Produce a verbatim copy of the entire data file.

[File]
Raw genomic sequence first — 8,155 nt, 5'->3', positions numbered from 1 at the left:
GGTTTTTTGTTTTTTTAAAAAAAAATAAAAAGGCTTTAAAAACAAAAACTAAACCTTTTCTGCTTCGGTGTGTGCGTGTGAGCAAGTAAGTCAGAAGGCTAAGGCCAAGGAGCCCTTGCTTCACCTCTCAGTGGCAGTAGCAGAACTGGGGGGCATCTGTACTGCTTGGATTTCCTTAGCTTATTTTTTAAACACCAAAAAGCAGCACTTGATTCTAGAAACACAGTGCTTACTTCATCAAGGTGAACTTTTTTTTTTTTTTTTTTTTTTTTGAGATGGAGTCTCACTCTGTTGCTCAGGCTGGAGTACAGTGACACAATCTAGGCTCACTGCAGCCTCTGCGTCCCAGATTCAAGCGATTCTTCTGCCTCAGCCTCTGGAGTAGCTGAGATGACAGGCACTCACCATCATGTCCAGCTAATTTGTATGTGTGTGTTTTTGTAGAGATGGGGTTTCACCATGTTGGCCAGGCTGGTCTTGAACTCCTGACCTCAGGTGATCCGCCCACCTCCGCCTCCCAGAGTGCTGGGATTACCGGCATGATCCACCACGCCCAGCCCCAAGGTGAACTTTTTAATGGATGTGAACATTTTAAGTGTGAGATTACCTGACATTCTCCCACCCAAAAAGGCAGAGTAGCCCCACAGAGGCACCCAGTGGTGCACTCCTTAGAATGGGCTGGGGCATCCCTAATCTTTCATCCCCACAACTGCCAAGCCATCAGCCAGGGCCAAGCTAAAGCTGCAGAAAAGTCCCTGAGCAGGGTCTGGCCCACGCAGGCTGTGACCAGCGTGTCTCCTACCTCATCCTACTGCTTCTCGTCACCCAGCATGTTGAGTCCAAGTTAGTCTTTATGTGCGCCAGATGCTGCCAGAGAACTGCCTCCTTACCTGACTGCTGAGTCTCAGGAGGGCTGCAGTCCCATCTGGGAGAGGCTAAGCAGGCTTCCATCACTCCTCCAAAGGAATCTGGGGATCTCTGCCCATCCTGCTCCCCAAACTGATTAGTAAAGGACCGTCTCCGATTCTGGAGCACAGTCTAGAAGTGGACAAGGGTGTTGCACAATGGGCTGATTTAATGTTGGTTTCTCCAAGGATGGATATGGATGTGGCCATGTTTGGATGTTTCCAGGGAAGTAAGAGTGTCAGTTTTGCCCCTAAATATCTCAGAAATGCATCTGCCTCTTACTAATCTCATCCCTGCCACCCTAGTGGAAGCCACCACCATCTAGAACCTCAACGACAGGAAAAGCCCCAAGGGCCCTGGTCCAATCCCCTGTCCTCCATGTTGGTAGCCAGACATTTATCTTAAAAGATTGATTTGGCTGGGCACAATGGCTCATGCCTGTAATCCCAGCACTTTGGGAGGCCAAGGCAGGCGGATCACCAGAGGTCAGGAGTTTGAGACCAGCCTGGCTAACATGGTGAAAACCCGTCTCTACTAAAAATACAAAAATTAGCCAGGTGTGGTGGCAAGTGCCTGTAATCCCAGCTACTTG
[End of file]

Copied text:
Raw genomic sequence first — 8,155 nt, 5'->3', positions numbered from 1 at the left:
GGTTTTTTGTTTTTTTAAAAAAAAATAAAAAGGCTTTAAAAACAAAAACTAAACCTTTTCTGCTTCGGTGTGTGCGTGTGAGCAAGTAAGTCAGAAGGCTAAGGCCAAGGAGCCCTTGCTTCACCTCTCAGTGGCAGTAGCAGAACTGGGGGGCATCTGTACTGCTTGGATTTCCTTAGCTTATTTTTTAAACACCAAAAAGCAGCACTTGATTCTAGAAACACAGTGCTTACTTCATCAAGGTGAACTTTTTTTTTTTTTTTTTTTTTTTTGAGATGGAGTCTCACTCTGTTGCTCAGGCTGGAGTACAGTGACACAATCTAGGCTCACTGCAGCCTCTGCGTCCCAGATTCAAGCGATTCTTCTGCCTCAGCCTCTGGAGTAGCTGAGATGACAGGCACTCACCATCATGTCCAGCTAATTTGTATGTGTGTGTTTTTGTAGAGATGGGGTTTCACCATGTTGGCCAGGCTGGTCTTGAACTCCTGACCTCAGGTGATCCGCCCACCTCCGCCTCCCAGAGTGCTGGGATTACCGGCATGATCCACCACGCCCAGCCCCAAGGTGAACTTTTTAATGGATGTGAACATTTTAAGTGTGAGATTACCTGACATTCTCCCACCCAAAAAGGCAGAGTAGCCCCACAGAGGCACCCAGTGGTGCACTCCTTAGAATGGGCTGGGGCATCCCTAATCTTTCATCCCCACAACTGCCAAGCCATCAGCCAGGGCCAAGCTAAAGCTGCAGAAAAGTCCCTGAGCAGGGTCTGGCCCACGCAGGCTGTGACCAGCGTGTCTCCTACCTCATCCTACTGCTTCTCGTCACCCAGCATGTTGAGTCCAAGTTAGTCTTTATGTGCGCCAGATGCTGCCAGAGAACTGCCTCCTTACCTGACTGCTGAGTCTCAGGAGGGCTGCAGTCCCATCTGGGAGAGGCTAAGCAGGCTTCCATCACTCCTCCAAAGGAATCTGGGGATCTCTGCCCATCCTGCTCCCCAAACTGATTAGTAAAGGACCGTCTCCGATTCTGGAGCACAGTCTAGAAGTGGACAAGGGTGTTGCACAATGGGCTGATTTAATGTTGGTTTCTCCAAGGATGGATATGGATGTGGCCATGTTTGGATGTTTCCAGGGAAGTAAGAGTGTCAGTTTTGCCCCTAAATATCTCAGAAATGCATCTGCCTCTTACTAATCTCATCCCTGCCACCCTAGTGGAAGCCACCACCATCTAGAACCTCAACGACAGGAAAAGCCCCAAGGGCCCTGGTCCAATCCCCTGTCCTCCATGTTGGTAGCCAGACATTTATCTTAAAAGATTGATTTGGCTGGGCACAATGGCTCATGCCTGTAATCCCAGCACTTTGGGAGGCCAAGGCAGGCGGATCACCAGAGGTCAGGAGTTTGAGACCAGCCTGGCTAACATGGTGAAAACCCGTCTCTACTAAAAATACAAAAATTAGCCAGGTGTGGTGGCAAGTGCCTGTAATCCCAGCTACTTG